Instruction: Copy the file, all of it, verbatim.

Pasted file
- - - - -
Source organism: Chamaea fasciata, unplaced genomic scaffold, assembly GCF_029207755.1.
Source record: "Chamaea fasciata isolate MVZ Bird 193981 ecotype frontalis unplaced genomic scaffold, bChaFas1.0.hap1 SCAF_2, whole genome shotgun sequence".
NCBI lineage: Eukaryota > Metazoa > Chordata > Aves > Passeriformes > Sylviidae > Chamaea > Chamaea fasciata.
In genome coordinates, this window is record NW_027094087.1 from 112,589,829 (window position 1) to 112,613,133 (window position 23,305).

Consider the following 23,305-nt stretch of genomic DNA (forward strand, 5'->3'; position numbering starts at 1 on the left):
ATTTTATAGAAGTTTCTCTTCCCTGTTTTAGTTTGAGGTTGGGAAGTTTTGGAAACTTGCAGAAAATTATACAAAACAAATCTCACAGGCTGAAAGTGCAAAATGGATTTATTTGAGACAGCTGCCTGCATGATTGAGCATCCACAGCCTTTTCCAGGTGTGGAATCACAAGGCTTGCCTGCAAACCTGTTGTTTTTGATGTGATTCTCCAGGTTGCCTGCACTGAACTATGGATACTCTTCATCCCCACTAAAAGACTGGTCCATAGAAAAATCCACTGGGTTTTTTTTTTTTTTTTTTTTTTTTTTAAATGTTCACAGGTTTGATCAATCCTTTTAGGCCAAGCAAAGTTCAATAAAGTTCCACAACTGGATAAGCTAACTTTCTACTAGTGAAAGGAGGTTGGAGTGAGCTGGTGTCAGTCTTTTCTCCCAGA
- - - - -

Source organism: Chamaea fasciata, unplaced genomic scaffold, assembly GCF_029207755.1.
Source record: "Chamaea fasciata isolate MVZ Bird 193981 ecotype frontalis unplaced genomic scaffold, bChaFas1.0.hap1 SCAF_2, whole genome shotgun sequence".
NCBI lineage: Eukaryota > Metazoa > Chordata > Aves > Passeriformes > Sylviidae > Chamaea > Chamaea fasciata.
In genome coordinates, this window is record NW_027094087.1 from 112,589,829 (window position 1) to 112,613,133 (window position 23,305).

Consider the following 23,305-nt stretch of genomic DNA (forward strand, 5'->3'; position numbering starts at 1 on the left):
ATTTTATAGAAGTTTCTCTTCCCTGTTTTAGTTTGAGGTTGGGAAGTTTTGGAAACTTGCAGAAAATTATACAAAACAAATCTCACAGGCTGAAAGTGCAAAATGGATTTATTTGAGACAGCTGCCTGCATGATTGAGCATCCACAGCCTTTTCCAGGTGTGGAATCACAAGGCTTGCCTGCAAACCTGTTGTTTTTGATGTGATTCTCCAGGTTGCCTGCACTGAACTATGGATACTCTTCATCCCCACTAAAAGACTGGTCCATAGAAAAATCCACTGGGTTTTTTTTTTTTTTTTTTTTTTTTTTAAATGTTCACAGGTTTGATCAATCCTTTTAGGCCAAGCAAAGTTCAATAAAGTTCCACAACTGGATAAGCTAACTTTCTACTAGTGAAAGGAGGTTGGAGTGAGCTGGTGTCAGTCTTTTCTCCCAGA